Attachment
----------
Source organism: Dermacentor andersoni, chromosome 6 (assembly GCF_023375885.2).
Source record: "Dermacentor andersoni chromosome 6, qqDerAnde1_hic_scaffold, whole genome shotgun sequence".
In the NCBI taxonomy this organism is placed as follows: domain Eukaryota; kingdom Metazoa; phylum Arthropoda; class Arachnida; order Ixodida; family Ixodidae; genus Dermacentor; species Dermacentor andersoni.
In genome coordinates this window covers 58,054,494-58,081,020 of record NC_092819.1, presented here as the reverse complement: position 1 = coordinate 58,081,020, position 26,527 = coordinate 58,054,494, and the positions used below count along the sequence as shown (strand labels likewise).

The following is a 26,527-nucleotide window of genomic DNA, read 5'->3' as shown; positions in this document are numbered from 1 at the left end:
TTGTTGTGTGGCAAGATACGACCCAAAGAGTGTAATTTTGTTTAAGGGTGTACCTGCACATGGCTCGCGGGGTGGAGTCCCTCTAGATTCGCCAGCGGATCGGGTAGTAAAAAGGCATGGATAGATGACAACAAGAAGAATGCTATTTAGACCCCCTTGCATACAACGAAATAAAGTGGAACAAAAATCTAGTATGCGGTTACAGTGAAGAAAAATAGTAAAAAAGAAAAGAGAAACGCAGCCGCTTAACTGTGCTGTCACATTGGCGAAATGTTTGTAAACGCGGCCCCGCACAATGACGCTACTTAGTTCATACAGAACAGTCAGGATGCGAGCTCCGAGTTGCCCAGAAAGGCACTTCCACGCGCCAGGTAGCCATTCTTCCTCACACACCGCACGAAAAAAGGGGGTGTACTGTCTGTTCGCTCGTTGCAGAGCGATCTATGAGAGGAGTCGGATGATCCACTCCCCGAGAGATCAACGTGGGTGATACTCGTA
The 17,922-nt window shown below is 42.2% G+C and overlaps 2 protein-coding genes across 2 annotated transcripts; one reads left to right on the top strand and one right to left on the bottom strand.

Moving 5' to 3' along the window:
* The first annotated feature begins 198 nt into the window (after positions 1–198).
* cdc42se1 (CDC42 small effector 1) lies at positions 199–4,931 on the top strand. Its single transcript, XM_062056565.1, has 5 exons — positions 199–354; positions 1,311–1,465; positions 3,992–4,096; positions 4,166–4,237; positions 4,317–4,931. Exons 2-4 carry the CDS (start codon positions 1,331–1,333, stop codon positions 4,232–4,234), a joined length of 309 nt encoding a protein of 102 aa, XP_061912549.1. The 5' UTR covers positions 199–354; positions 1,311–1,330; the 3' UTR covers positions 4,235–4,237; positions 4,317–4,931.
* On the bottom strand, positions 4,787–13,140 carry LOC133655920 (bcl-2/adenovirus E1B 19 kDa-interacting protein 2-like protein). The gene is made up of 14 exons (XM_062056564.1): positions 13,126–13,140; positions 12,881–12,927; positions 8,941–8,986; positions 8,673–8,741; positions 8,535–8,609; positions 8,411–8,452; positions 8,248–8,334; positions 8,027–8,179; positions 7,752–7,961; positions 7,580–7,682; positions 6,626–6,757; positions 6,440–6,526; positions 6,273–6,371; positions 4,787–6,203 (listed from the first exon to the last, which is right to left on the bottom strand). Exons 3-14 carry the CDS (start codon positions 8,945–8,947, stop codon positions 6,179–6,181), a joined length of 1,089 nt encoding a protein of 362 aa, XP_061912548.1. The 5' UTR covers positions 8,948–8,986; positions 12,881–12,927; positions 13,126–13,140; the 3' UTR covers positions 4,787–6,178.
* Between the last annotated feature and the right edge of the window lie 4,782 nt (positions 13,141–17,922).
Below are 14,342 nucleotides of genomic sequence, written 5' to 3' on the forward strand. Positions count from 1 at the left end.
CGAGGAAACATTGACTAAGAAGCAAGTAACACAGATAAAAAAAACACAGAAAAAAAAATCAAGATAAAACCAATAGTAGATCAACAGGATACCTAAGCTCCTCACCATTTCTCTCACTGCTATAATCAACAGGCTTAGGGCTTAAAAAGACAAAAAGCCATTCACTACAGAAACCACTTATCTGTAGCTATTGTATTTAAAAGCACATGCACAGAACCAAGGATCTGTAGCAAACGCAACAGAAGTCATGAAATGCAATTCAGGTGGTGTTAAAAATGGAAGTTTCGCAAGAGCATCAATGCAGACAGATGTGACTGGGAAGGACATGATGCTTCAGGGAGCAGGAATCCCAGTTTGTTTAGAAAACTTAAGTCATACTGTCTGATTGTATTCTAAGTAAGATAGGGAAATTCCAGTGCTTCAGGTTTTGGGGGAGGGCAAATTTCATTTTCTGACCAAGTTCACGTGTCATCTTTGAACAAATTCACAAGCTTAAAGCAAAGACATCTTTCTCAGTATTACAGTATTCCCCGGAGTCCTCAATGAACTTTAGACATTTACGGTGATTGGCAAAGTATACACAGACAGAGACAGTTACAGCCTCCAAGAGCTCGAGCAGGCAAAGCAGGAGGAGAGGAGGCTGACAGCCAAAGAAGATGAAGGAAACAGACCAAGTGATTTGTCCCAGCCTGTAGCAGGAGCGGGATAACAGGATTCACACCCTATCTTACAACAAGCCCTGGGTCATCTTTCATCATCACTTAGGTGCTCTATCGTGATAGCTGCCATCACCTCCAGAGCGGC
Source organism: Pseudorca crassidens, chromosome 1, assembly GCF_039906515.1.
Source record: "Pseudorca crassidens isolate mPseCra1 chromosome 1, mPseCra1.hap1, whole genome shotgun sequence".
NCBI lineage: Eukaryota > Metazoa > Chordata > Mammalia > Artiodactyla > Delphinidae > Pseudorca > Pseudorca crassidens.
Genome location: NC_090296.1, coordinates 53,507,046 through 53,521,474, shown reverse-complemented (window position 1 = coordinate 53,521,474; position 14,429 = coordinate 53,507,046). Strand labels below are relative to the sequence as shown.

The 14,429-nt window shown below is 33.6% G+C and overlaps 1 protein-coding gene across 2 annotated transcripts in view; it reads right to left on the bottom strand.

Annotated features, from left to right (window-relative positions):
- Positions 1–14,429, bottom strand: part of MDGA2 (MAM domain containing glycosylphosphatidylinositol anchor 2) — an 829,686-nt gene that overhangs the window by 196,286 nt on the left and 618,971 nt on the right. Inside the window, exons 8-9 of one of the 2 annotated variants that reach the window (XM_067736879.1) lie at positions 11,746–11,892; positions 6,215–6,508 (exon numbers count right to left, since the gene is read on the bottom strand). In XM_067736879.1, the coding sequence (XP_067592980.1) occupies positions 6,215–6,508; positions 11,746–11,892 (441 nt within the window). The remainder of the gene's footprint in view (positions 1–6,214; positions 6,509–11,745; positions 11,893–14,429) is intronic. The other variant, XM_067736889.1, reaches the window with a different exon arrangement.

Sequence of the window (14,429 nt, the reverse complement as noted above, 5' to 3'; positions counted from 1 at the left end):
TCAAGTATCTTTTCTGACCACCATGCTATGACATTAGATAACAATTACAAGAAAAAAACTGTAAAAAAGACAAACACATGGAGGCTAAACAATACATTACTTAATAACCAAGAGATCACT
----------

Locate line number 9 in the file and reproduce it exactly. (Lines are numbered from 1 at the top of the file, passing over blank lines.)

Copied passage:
* The first annotated feature begins 198 nt into the window (after positions 1–198).